hydrogen sulfide

In part 1 of this series, we discussed the corrosion issues associated with hydrogen sulfide in wastewater collection systems. The main classes of reactions used for control of hydrogen sulfide include oxidation, sulfide scavengers (iron salts), pH adjustment, alternate oxygen source/sulfate substitute, and the combined use of oxygen and ozone for treatment. We will briefly describe these processes in this month’s and next issue’s contributions to this series.
Chemical oxidation of hydrogen sulfide is accomplished through use of a compound with a high oxidation potential, called an oxidant, such as hydrogen peroxide or sodium hypochlorite (bleach). This method of treatment involves the direct oxidation of H2S into more benign forms, such as sulfites, sulfates, and elemental sulfur. However, it does not affect the presence of SRB, which will likely continue to grow over time. Upon cessation of treatment, expression of hydrogen sulfide can be even worse than before, due to an increased output of the growing SRB layer. In addition, it is likely that increasing quantities of treatment chemical will be required over time for the same reason.
Chemicals that interact with hydrogen sulfide and sequester, or scavenge, the sulfur into a relatively insoluble form, such as ferric chloride and ferrous chloride, can be used to remove sulfur from the cycle entirely. This treatment has no effect of the presence or production of the SRB layer, and cessation of use will see a return to the emission of hydrogen sulfide, possibly at an elevated level.
For this reason it is likely that increased usage of time will be experienced as well. These chemicals will aggressively remove DO from the wastewater, can form scales on iron surfaces, such as pipes and pumps, and become an ongoing source of sedimentation due to the reaction of iron with sulfur forming FeS precipitate within the collection system. Continued and/or elevated risk of corrosion is a significant challenge with the use of ferrous and ferric chloride, due to the generation of acids as part of the scavenging reaction. An example of a reaction in which hydrochloric acid is generated is shown in equation (5).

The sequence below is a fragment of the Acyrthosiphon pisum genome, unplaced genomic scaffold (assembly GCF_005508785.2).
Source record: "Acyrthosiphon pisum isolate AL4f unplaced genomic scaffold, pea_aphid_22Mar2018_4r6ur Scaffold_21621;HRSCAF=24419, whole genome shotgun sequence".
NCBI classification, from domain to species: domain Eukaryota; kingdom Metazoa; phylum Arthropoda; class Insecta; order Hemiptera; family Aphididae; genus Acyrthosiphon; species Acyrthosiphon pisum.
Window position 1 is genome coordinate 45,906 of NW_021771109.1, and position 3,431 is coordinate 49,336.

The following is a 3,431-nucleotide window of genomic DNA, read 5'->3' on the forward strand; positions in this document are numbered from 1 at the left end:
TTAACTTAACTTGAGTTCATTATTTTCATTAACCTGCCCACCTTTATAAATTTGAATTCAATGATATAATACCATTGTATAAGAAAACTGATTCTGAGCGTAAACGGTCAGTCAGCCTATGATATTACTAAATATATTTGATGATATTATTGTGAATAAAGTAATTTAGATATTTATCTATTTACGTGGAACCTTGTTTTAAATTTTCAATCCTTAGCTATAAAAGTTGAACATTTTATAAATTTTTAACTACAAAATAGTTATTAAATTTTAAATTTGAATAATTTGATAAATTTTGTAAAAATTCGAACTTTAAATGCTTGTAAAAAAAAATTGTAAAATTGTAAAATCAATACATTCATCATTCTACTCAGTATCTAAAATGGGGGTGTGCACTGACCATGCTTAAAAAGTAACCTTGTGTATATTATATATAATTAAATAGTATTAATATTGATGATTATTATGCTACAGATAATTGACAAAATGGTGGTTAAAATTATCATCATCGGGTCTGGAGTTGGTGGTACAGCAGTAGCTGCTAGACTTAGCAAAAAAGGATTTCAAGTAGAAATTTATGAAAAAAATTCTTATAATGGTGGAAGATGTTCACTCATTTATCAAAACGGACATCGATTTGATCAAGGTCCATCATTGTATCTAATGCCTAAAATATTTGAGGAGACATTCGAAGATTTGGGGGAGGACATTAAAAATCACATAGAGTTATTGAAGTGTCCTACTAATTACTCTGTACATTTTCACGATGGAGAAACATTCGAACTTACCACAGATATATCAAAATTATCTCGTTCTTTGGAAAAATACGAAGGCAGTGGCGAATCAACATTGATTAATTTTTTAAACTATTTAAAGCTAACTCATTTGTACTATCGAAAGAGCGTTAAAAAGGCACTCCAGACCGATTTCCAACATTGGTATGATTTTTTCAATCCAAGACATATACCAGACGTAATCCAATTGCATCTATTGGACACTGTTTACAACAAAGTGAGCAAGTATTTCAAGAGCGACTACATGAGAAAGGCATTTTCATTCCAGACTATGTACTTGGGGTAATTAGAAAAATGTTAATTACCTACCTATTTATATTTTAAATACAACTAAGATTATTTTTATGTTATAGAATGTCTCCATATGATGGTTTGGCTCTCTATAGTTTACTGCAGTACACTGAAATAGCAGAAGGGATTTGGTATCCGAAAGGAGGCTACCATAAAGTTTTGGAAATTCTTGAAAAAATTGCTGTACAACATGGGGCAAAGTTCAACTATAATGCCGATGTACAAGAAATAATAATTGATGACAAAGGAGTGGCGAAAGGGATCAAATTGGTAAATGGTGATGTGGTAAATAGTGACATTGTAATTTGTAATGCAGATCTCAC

The bulk scale addition of iron to the collection system also presents the hazard of contamination of downstream solids. In fact, CERCLA considers iron salts a persistent environmental hazard. This aspect can significantly add to plant and biosolids processing costs.
Due to the manner in which its ions dissociate in the aqueous phase, the release of hydrogen sulfide from wastewater will not occur if the pH is at 9 or above. Through use of compounds that can induce and maintain significant increases to pH, such as sodium hydroxide or magnesium hydroxide, it is possible to take advantage of this trait and “trap” the sulfide in solution. This can be an expensive process, due to the volume of treatment chemical required to maintain such an elevated pH level and the relatively higher expense per gallon (liter). Also, treatment chemicals can be difficult to keep in solution, as is the case with magnesium hydroxide, especially in colder weather. A good illustration of this is magnesium hydroxide, which has a solubility of only 0.012 g/L in water; bordering on the line of insolubility. There is again no treatment or reduction to SRB, which can cause the problem to grow over time. Also, once pH decreases below 9, as can happen downstream of treatment and/or at the treatment plant, hydrogen sulfide is readily released, possibly at an increased rate due to the increased solution concentration.